Two critical factors will shape the future of oil production and consumption over the next decades. The first is accelerating climate change. The second is the increasing difficulty in finding secure sources of oil in the world. The interaction of these two factors is currently leading the world into a more and more unstable position.

The only successful way out of the climate change crisis will be for the global economy to manage a rapid transformation of its energy base away from its current excessive dependence upon the burning of fossil fuels. The Intergovernmental Panel on Climate Change (IPCC, 2007) has estimated that in order to contain global temperature rises to no more than 2°C to 2.4°C above pre-industrial levels, CO2 emissions will need to be reduced by 50 to 85 per cent from 2000 levels by 2050. The IPCC and the International Energy Authority (IEA, 2008) have analysed a number of different scenarios for achieving such reductions, some of which differ in detail. But it is clear that in all plausible scenarios each type of fossil fuel will have to play its part in achieving the reductions needed. For oil, in particular, global consumption will need to stop growing within a few years and then to decline steadily to much lower levels by the mid century.

The supply-side situation reinforces this argument. The world's resources of oil are finite and cannot last forever. New sources of oil supply in the world are still being discovered; but the new finds tend to be smaller and more difficult to develop, and are sometimes in politically unstable parts of the world. They may be more expensive to develop, and there will be more competition in the world to secure access to the supplies that are still available.

Some of the new sources are also located in environmentally sensitive areas such as the Arctic. Some new sources, such as the Canadian tar sands, will also be more difficult to operate, and the extraction process will itself produce larger CO2 emissions. It would be better to avoid using such sources at all if possible, or at least to postpone using them until better environmental and carbon capture safeguards can be put in place.

Taken together, these two factors make an overwhelming case for taking action as soon as possible to check the growth in global demand for oil and to start managing it downwards over the next 50 years. The IPCC and IEA illustrate the kind of radical transformation of current patterns of consumption and production throughout the world that this will require.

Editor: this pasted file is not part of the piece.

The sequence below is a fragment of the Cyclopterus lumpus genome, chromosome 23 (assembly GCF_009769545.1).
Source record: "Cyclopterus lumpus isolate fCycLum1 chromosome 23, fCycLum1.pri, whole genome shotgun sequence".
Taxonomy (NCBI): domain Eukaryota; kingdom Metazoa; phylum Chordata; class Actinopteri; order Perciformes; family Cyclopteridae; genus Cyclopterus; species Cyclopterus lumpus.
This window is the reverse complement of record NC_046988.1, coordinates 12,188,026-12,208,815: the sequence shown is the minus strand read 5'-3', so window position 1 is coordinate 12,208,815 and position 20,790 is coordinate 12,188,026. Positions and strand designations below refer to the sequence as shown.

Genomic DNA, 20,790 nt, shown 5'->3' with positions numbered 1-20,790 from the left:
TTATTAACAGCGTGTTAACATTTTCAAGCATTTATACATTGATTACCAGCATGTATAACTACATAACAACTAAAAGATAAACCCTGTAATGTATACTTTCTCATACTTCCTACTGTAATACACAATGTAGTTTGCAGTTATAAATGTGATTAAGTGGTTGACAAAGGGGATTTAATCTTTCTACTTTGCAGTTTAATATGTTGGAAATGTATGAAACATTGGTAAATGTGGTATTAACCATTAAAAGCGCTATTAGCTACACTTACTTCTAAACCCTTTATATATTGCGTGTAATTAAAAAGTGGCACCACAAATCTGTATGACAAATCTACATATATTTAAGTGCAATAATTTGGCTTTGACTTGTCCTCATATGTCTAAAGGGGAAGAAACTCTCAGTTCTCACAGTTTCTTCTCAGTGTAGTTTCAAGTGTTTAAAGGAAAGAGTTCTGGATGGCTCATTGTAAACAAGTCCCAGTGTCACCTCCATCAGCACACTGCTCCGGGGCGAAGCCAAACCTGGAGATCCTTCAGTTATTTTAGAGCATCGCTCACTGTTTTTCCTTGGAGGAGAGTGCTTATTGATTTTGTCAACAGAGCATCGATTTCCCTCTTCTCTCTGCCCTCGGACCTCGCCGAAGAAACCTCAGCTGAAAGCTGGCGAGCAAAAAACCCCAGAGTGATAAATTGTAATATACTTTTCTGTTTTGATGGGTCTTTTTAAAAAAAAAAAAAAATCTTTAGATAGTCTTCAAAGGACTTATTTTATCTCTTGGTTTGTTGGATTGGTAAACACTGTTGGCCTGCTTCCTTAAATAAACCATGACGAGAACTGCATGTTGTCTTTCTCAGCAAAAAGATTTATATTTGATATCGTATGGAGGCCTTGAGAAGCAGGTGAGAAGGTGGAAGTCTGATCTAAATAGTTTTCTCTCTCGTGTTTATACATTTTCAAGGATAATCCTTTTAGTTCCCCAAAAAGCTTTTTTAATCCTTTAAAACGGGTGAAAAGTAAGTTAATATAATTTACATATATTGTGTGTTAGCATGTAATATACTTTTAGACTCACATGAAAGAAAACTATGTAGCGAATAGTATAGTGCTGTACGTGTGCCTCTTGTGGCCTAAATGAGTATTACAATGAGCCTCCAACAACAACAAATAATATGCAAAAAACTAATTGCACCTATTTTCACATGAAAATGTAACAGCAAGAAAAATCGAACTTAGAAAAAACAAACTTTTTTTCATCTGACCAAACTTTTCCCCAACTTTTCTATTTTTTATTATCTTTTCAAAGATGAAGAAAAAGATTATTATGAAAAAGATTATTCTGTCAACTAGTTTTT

Most of the current scenarios do not establish separate pathways for reductions in consumption of the different fossil fuels. In future iterations it might be helpful to establish a generally agreed trajectory or benchmark for the progressive reduction of global demand for oil (and other fossil fuels) over the next 50 years. Since many developing countries have a legitimate expectation that their own consumption of fossil fuels must be expected to continue to rise for some time as their development progresses, it is clear that the developed countries will have to shoulder the main burden of the reductions to be achieved - at least initially. The sooner such a downward trajectory can be firmly established in all government and business strategic planning, the more chance there is that the world may manage a soft landing to the inevitable climate change and oil price shocks ahead.

Europe only accounts for less than 20 per cent of global demand for oil and cannot achieve the necessary global change by its own actions alone. Europe is, however, one of the regions heavily dependent upon imports for its supplies of oil (over 80 per cent) and is therefore among the regions most vulnerable to emerging supply constraints. It does, therefore, have a strong incentive to take a lead in managing the transition to a new low-carbon economy that is less dependent upon oil and other fossil fuels. If it could do so successfully, it could provide a useful example for others.

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